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Thread: Second planning degree vs other degrees

  1. #1
    Feb 2010
    Pinckney, Michigan

    Second planning degree vs other degrees

    I was wondering if getting a second planning degree is necessary if my first degree (Eastern Michigan University) is fully accredited by the PAB. i understand that there is only a 3 year wait to become certified for the AICP degree...

    Since i went to a school who is or was (dunno if they got re-certified but i'm grandfathered in so it doesn't effect me), does it even make since to get a 2nd planning degree.....

    my areas of interest are in Rural / Small city planning and alot of my undergrad methods research is in Rural growth management / smaller cities growth management.

    Couple ideas:
    Pennyslvania State - ONLINE DEGREE - Economic Development / Planning (something of that nature not sure what the program is called off the top of my head)

    Pennsylvania State - Rural Sociology
    University of Missouri - Rural Sociology
    University of Georgia - Environmental Planning / Design

    Any Public Affairs Degree
    Any Public Administration Degree (that's what my minor is)
    Any Urban Affairs degree

    or any other policy / sociology / architecture program that is out there....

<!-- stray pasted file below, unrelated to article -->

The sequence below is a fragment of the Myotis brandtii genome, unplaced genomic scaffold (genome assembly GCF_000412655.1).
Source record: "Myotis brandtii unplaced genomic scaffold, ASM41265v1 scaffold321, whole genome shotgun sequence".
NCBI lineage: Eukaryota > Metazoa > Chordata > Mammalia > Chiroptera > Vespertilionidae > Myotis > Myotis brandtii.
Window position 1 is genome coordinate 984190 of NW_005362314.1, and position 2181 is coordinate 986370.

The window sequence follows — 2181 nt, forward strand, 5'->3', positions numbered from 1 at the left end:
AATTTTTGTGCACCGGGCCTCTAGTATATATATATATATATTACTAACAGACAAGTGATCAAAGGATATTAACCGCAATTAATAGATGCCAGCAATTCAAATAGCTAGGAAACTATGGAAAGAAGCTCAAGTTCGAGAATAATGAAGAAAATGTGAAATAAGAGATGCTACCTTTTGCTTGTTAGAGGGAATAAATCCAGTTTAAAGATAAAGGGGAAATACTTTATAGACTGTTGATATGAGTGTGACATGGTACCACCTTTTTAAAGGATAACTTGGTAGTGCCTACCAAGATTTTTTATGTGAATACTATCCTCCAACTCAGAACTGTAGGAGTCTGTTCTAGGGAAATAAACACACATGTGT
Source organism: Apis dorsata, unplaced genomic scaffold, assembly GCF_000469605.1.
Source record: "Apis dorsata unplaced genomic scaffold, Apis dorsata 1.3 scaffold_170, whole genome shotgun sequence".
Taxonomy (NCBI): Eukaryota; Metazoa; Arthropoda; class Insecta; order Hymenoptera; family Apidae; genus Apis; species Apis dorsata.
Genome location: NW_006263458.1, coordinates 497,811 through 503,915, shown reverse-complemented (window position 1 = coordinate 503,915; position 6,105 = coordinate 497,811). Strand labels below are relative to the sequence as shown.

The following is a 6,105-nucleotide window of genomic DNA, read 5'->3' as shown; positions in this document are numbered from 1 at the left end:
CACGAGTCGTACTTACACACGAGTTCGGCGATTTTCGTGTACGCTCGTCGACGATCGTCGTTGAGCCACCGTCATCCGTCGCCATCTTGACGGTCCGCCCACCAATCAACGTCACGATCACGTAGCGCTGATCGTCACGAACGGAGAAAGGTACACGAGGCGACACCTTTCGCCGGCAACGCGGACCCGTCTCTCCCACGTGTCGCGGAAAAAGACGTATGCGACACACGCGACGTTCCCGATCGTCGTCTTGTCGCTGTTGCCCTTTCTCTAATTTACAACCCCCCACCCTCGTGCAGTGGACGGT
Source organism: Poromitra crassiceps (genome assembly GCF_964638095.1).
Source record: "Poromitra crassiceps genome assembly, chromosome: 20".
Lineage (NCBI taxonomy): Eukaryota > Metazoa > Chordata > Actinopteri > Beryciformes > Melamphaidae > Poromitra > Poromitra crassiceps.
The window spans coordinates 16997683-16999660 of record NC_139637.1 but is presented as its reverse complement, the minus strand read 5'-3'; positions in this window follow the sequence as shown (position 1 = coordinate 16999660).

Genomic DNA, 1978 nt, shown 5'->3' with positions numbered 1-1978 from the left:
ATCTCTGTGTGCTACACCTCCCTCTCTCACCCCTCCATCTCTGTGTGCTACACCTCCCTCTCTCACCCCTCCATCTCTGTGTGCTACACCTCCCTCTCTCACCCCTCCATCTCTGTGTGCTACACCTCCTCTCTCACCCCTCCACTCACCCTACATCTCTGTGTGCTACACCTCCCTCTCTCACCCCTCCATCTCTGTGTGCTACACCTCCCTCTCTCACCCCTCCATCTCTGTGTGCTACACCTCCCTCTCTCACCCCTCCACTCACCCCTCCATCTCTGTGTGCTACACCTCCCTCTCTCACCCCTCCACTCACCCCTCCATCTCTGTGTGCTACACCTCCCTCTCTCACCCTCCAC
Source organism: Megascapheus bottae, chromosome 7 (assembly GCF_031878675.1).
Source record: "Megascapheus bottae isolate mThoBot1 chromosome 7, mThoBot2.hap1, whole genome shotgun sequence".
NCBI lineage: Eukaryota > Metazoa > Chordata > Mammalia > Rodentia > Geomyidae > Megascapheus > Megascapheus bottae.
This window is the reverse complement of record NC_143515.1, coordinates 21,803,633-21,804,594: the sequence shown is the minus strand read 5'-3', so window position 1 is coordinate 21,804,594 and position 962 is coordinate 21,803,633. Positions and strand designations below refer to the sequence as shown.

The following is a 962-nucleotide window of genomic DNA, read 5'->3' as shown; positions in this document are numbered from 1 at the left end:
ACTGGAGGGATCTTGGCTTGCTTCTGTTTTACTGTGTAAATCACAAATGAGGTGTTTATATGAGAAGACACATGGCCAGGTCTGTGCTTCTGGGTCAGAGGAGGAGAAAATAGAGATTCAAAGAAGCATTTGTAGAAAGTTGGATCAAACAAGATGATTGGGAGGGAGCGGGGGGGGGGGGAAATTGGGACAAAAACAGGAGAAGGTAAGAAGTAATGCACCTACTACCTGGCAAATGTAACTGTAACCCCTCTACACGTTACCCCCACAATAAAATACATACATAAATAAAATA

i was debating also maybe going into Landscape Architecture.... i have areas of interest, but dunno what i should do as far as getting a 2nd planning degree or expanding my educational skillset

  2. #2
    I've always been been of the opinion that a second degree in planning is largely pointless, unless it's a PhD and you want to teach or go into a special research area.

    If you have a bachelors in planning, you should get something that would both complement your planning experience AND set you up for other career tracks, like an MBA, MPP, MPA, etc.

  3. #3
    Cyburbian wahday's avatar
    May 2005
    New Town
    Well, its my opinion that at least one reason to go back to school at this point is as an alternative to unemployment (you're not working, but at least you are, theoretically, acquiring skills for when you do re-enter the market). Given that, the objective should be to choose a field/area that you expect will have a need when you are finished. I would do a bunch of reading to see if you can get a sense of what some of those areas might be and head in that direction (which could still be in planning, but I do think that with the large number of unemployed planners right now, a concentration within that field that will be in demand is a smart place to begin - natural resource planning, for instance?).

    I know that the NYTimes had a story just recently about the job outlook over the coming years and there is an Atlantic Monthly article in a similar vein linked to in another forum (or just go to their site). Those might be good places to start.


    Good luck!
    The purpose of life is a life of purpose

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